The challenge of human capital and economic development in Guyana

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By Jerry Haar

Guyanese place great importance on education, and this bodes well as the country seeks to capitalize on its oil and gas largesse and finally build the nation that all Guyanese have been hoping for since independence in 1970.

An encouraging development in this direction is the recent announcement that the government will offer 20,000 online scholarships to prepare Guyanese for the energy sector, among others. The training is intended to be very practical, linked to the industry and aimed at the development of local human capital, since oil-related jobs are currently occupied by foreigners. Fellows have a choice of over 80 programs offered through GOAL (Guyana Online Academy of Learning), including the University of the West Indies.

This statement by the vice-president follows discussions with ExxonMobil regarding the establishment of training centers in Guyana. It is to be hoped that other energy companies involved with Guyana such as BP, Total, Hess, Shell and CNOOC, will also come forward and support the development of human capital in the country, whether for their specific industrial sector or for others. .

The latest World Bank projections indicate that the oil sector is expected to create 3,850 direct jobs and 23,100 indirect jobs by 2025, employing 0.7% and 3.9% of the workforce, respectively. While the government is keen to ensure strong local content, the job creation potential of the oil sector is limited by its capital and skill intensive nature; and Guyana’s small and undiversified manufacturing base is unable to produce many of the specific inputs the sector needs.

At present, the skills profile of the workforce and the structure of the country’s labor market are poorly aligned with the needs of the petroleum sector. As the World Bank has found: “Workers with technical skills that can be employed in the petroleum sector are currently engaged in construction, transport and agribusiness, which are closely linked to agriculture.

For Guyana, the challenge of developing human capital and the workforce is threefold. First, to provide the local human resources – at all levels – necessary for a productive, efficient and high-quality oil and gas sector. Second, do the same for non-energy sectors where Guyana has the potential to compete in global and regional markets. However, it should be noted that there is a risk of removing highly skilled human capital from other important sectors before training can catch up. Third, to provide the educational infrastructure – primary, secondary, tertiary and vocational-technical – for the development of the skills required for a competitive 21st century workforce.

The relationship between education and increased levels of economic growth in non-resource sectors of oil-based economies has been well documented. Cullen Hendrix, a non-resident principal investigator at the Peterson Institute for International Economics and author of one of these studies, adds, however, that a lot depends on the decision-making environment.

So how could Guyana position itself in the non-resource sectors to take advantage of the huge economic growth trajectory it is destined to experience? Clearly, the nation needs to ride the wave of higher value added service industries such as business process outsourcing, IT and software, design, and communications / media. Hospitality and tourism, renewable energies and the marketing of agriculture and natural resources also have great potential; and even light manufacturing, such as wood-based home accessories, provided that small producers can form a cooperative to produce the volume and scale needed to compete effectively.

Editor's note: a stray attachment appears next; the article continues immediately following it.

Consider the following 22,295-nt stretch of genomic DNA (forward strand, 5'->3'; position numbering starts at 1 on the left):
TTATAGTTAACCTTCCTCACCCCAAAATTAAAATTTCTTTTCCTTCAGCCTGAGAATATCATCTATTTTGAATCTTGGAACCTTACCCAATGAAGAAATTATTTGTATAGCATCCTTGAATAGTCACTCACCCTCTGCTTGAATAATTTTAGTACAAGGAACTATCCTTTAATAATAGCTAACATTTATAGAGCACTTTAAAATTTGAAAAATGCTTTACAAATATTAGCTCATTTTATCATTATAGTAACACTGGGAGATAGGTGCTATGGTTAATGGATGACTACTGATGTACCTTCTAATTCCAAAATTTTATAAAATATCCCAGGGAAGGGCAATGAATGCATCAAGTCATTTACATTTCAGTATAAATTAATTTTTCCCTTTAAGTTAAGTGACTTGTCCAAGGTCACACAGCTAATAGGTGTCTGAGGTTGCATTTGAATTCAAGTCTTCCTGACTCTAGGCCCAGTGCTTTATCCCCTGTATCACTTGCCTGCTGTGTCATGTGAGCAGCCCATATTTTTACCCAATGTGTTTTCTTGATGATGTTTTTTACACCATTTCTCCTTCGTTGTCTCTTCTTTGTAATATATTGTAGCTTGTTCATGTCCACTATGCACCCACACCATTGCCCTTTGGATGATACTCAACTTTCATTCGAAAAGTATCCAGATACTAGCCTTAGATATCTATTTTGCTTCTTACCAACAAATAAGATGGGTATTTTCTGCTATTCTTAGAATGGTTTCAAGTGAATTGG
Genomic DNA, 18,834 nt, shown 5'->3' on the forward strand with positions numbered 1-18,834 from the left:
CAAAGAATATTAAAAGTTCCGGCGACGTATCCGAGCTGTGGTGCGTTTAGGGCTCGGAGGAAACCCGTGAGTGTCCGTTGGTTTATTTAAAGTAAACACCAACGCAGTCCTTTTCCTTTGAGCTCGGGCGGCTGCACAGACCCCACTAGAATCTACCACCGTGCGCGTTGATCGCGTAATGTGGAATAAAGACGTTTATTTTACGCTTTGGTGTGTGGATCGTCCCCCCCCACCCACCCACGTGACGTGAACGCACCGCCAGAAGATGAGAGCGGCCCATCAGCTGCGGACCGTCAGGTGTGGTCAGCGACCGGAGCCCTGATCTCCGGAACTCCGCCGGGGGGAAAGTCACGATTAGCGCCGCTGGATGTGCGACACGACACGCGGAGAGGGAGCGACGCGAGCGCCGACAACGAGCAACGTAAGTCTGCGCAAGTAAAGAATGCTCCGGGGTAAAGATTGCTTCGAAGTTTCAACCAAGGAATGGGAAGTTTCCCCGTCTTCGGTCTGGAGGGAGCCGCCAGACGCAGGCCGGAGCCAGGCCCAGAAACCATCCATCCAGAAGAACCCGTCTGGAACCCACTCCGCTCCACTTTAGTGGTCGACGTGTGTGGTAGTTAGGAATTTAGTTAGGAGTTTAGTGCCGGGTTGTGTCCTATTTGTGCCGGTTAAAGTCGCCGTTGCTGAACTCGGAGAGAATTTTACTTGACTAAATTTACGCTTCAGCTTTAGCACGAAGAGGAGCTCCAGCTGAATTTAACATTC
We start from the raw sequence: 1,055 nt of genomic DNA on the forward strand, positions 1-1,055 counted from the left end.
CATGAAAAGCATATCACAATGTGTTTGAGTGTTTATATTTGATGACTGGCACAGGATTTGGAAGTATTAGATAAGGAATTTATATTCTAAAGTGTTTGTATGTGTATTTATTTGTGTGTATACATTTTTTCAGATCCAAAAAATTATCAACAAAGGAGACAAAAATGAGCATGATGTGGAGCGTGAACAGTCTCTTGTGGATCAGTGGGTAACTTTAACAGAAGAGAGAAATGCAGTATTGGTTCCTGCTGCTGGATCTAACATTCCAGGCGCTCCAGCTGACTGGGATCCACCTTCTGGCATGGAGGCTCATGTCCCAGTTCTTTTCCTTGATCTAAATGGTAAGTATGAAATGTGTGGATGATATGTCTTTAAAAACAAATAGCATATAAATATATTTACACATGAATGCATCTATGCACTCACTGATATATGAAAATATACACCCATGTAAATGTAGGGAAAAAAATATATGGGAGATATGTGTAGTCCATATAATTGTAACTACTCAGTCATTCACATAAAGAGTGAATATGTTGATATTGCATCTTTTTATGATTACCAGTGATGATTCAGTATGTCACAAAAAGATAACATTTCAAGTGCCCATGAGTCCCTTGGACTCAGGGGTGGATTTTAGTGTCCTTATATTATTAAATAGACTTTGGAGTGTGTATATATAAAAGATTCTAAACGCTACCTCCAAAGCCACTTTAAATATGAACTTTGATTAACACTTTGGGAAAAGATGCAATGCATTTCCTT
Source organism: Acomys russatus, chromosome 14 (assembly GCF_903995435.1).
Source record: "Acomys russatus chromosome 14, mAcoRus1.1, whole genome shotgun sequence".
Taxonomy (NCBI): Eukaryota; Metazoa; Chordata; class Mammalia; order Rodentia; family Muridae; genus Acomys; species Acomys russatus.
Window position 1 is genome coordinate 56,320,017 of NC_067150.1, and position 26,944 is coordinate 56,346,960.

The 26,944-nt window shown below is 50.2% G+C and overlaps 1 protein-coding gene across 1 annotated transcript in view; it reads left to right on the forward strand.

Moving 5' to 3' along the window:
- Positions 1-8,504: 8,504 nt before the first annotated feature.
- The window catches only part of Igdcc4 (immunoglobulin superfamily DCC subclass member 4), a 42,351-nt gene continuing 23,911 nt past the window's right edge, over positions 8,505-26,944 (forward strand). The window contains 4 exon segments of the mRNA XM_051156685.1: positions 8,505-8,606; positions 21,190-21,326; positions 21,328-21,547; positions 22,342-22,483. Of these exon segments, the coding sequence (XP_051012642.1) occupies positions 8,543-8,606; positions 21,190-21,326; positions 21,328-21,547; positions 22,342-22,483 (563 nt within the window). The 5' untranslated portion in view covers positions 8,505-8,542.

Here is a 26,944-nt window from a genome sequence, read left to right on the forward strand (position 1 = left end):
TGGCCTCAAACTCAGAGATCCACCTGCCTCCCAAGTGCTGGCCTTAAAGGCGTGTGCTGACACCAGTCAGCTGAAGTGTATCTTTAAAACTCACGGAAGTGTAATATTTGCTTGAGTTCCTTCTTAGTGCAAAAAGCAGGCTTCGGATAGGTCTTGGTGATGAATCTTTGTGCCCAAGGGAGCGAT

With the blessing of oil comes a curse as well, namely the invariable over-reliance on this commodity for economic growth. Countries like Algeria, Iraq, Kuwait, Libya and Venezuela depend on fuel for 90% of their exports. (Guyana’s neighbor, Venezuela – a failed state, derived 88 to 92 percent of its export earnings from oil, whether the price per barrel was $ 35 or $ 135.) However, there are exceptions. United Arab Emirates, Oman and Qatar lead the way for industry diversification as Oman exports vehicle parts; the United Arab Emirates exports or re-exports gold, diamonds, machinery, equipment and electrical appliances; and Qatar with steel, fertilizers and tourism.

Guyana’s future may be bright, but it will require a strong, transparent and results-oriented infrastructure development program and an efficient and effective public administration system and business-friendly tax and regulatory policies to boost attraction. , retention and expansion of businesses, as well as with a reliable and strong financial and banking sector. Unfortunately, the progress to date has not been impressive. According to the World Bank’s latest Doing Business report, Guyana ranks 134th out of 190 countries in the world and the Caribbean behind Jamaica, Trinidad and Tobago and Barbados. So there is a lot of work to be done.

The challenge of human capital and economic development in Guyana cannot be met and overcome with money alone. This will require dedication and individual, cooperative and collaborative efforts on the part of the public and private sectors and civil society. As one Guyanese business owner and activist said, “You have to respect what money and success give you, and then have the responsibility that goes with it. For Guyana, at this point in history, it starts with responsibility.

Jerry Haar is Professor of International Business at Florida International University and Global Fellow of the Woodrow Wilson International Center for Scholars in Washington, DC

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